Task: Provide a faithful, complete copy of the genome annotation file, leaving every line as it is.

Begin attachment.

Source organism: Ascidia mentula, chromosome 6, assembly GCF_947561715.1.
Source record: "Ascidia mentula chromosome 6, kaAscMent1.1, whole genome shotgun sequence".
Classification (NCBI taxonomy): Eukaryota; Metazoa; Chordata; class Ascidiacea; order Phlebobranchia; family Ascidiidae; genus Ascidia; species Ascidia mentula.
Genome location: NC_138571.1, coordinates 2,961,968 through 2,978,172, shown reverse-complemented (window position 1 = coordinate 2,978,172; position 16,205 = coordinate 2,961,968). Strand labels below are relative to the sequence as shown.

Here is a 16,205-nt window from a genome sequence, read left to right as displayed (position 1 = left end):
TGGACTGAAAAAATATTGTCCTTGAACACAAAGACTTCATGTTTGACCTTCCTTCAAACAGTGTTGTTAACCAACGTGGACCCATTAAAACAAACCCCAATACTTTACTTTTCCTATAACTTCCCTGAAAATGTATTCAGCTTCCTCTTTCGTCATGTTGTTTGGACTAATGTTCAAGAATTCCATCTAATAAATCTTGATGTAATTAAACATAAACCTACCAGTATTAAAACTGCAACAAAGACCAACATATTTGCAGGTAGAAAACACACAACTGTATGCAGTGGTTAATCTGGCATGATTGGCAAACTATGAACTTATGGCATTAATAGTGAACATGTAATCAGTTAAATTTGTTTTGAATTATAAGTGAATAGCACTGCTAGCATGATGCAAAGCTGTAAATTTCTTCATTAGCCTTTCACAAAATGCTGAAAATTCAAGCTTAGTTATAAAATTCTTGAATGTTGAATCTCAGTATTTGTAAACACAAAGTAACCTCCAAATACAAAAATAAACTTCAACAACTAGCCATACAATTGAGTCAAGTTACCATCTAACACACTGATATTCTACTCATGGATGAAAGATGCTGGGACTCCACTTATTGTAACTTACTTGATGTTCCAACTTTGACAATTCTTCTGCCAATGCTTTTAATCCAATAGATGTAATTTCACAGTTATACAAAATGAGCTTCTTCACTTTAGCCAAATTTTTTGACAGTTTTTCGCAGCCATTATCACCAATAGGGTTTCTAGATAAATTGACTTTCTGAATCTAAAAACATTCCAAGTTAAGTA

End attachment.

Source organism: Ascidia mentula, chromosome 6, assembly GCF_947561715.1.
Source record: "Ascidia mentula chromosome 6, kaAscMent1.1, whole genome shotgun sequence".
Classification (NCBI taxonomy): Eukaryota; Metazoa; Chordata; class Ascidiacea; order Phlebobranchia; family Ascidiidae; genus Ascidia; species Ascidia mentula.
Genome location: NC_138571.1, coordinates 2,961,968 through 2,978,172, shown reverse-complemented (window position 1 = coordinate 2,978,172; position 16,205 = coordinate 2,961,968). Strand labels below are relative to the sequence as shown.

Here is a 16,205-nt window from a genome sequence, read left to right as displayed (position 1 = left end):
TGGACTGAAAAAATATTGTCCTTGAACACAAAGACTTCATGTTTGACCTTCCTTCAAACAGTGTTGTTAACCAACGTGGACCCATTAAAACAAACCCCAATACTTTACTTTTCCTATAACTTCCCTGAAAATGTATTCAGCTTCCTCTTTCGTCATGTTGTTTGGACTAATGTTCAAGAATTCCATCTAATAAATCTTGATGTAATTAAACATAAACCTACCAGTATTAAAACTGCAACAAAGACCAACATATTTGCAGGTAGAAAACACACAACTGTATGCAGTGGTTAATCTGGCATGATTGGCAAACTATGAACTTATGGCATTAATAGTGAACATGTAATCAGTTAAATTTGTTTTGAATTATAAGTGAATAGCACTGCTAGCATGATGCAAAGCTGTAAATTTCTTCATTAGCCTTTCACAAAATGCTGAAAATTCAAGCTTAGTTATAAAATTCTTGAATGTTGAATCTCAGTATTTGTAAACACAAAGTAACCTCCAAATACAAAAATAAACTTCAACAACTAGCCATACAATTGAGTCAAGTTACCATCTAACACACTGATATTCTACTCATGGATGAAAGATGCTGGGACTCCACTTATTGTAACTTACTTGATGTTCCAACTTTGACAATTCTTCTGCCAATGCTTTTAATCCAATAGATGTAATTTCACAGTTATACAAAATGAGCTTCTTCACTTTAGCCAAATTTTTTGACAGTTTTTCGCAGCCATTATCACCAATAGGGTTTCTAGATAAATTGACTTTCTGAATCTAAAAACATTCCAAGTTAAGTA